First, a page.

Sunday, January 24, 2010


Should Ben Bernanke be confirmed as the Chairman of the Federal Reserve? I am absolutely certain that he should be replaced.

Ben Bernanke is an “expert” on economics, and many observers hail him as a “savior” of our economy. The problem is that he didn’t save our economy. He only saved a few very large financial institutions, and he did it by loading main-street with debt and the loss of a significant portion of their life savings.

Bernanke may be as smart as any of our economic experts, which is a good indication of why the Great Depression lasted for more than a decade, the Japanese recession extended for ten years, and the current American depression may last longer than both of these. If Bernanke is as good as our Ivory Towers have to offer, then why should we replace him?

There may be several good reasons why we should consider replacing Bernanke, but the most important reason is that he doesn’t know what he thinks he knows. In his testimony before congress he stated that he acted to save the financial institutions because that was the lesson to be learned from the Great Depression. The view he voiced was that the financial institutions had to be saved because they were the key to keeping the money flowing. In other words, if the financial institutions failed the money would stop flowing and we would continue to lose jobs. The problem is that he was right about the need to keep the money flowing to save jobs, but he was wrong about the importance of the financial institutions and their role in keeping the money flowing.

All cultural systems are complex evolving information systems (as explained by the Complex-Systems Theory of Culture: Gehlsen, 2009). Economic systems are dependent on the flow of information, and modern economic systems are dependent on the flow of money, which is an extension of the flow of information. The first step in understanding our economic system is to accept that consumer spending is the foundation of the flow of money. This fact indicates that you can manipulate financial systems drastically and to extremes, but the economic system won’t improve or grow until consumers have enough money to produce an adequate flow through the economy.

Replacing Bernanke probably won’t improve the economic advice President Obama is receiving, and it probably won’t alter the economic policies that have been so misguided and disastrous for more than thirty years. They are disastrous because they culminated in the economic collapse in September of 2008, which we have failed to begin to extricate ourselves from. I really can’t imagine that any of the “experts” that provide economic advice for our politicians would have performed any better than Bernanke. Like him they would probably have acted to save the wealth of the rich at the expense of the working class, and like him, they would all probably have sacrificed the life savings of ordinary Americans in an effort to save the financial institutions they seem to worship as the sacred foundation of our economic system.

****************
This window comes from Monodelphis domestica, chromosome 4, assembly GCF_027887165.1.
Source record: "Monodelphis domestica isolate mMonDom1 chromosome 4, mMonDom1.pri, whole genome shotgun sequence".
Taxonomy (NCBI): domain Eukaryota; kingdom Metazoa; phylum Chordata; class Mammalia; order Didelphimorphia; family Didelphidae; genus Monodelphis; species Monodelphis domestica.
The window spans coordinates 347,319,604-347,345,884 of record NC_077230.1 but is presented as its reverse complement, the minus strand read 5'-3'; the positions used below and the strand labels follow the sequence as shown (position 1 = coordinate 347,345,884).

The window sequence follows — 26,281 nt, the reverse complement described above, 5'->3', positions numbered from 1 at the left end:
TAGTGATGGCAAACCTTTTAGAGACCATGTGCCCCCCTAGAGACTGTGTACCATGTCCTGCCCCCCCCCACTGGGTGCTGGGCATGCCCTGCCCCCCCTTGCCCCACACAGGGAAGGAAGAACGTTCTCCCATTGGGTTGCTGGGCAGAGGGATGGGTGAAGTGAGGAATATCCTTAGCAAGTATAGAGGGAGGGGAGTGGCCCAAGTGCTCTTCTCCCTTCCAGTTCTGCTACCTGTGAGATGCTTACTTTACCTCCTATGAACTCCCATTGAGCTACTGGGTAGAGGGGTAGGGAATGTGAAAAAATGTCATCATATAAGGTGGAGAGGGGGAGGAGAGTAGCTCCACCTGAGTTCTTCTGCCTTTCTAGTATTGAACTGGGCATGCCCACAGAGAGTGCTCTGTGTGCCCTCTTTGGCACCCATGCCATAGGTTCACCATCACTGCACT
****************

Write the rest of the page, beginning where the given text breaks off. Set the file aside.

The only reason that I advocate replacing Bernanke is found in the illogical and unreasoning hope that his replacement might forsake the “conventional wisdom” of the economic discipline and accidentally hit upon a new, even radical, approach to recovery. It’s an astronomical long-shot, but a new Chairman of the Federal Reserve might just try a seemingly absurd approach, which could just be the one that saves our economy before it collapses further.


  1. Okay, agreed. We fire Benanke. Who do we put in his place? I really don't advocate leaping from the fryingpan into the fire. I don't think any "experts" are worth putting in his place until they speak up and tell us what they would do differently. Just one thing might make me change my mind. IF someone would finally tackle the urban myth: Let's quit taxing the rich because they invest their money in factories and new businesses and create jobs. I'm really, really tired of that myth.

  2. The following is an anonymous comment that is being posted by proxy:

    Your ideas make much sense to me; I wonder, though, if something so drastic would throw too many people into a "tizzy," which would lead to further collapse, which might actually be what we need, too.

  3. Response to anonymous comment: Well, if we must go through further collapes, we may just get our wish, Bernanke or no Bernanke. The market has just make another small downturn and I'm waiting for the big one. I have noticed that I'm not the only one getting out of the Market; my sources tell me there is a lot of "thinking" going on among investors. I have also noticed in the past that our economy goes in the direction we "think" almost as though it is alive. Interesting!!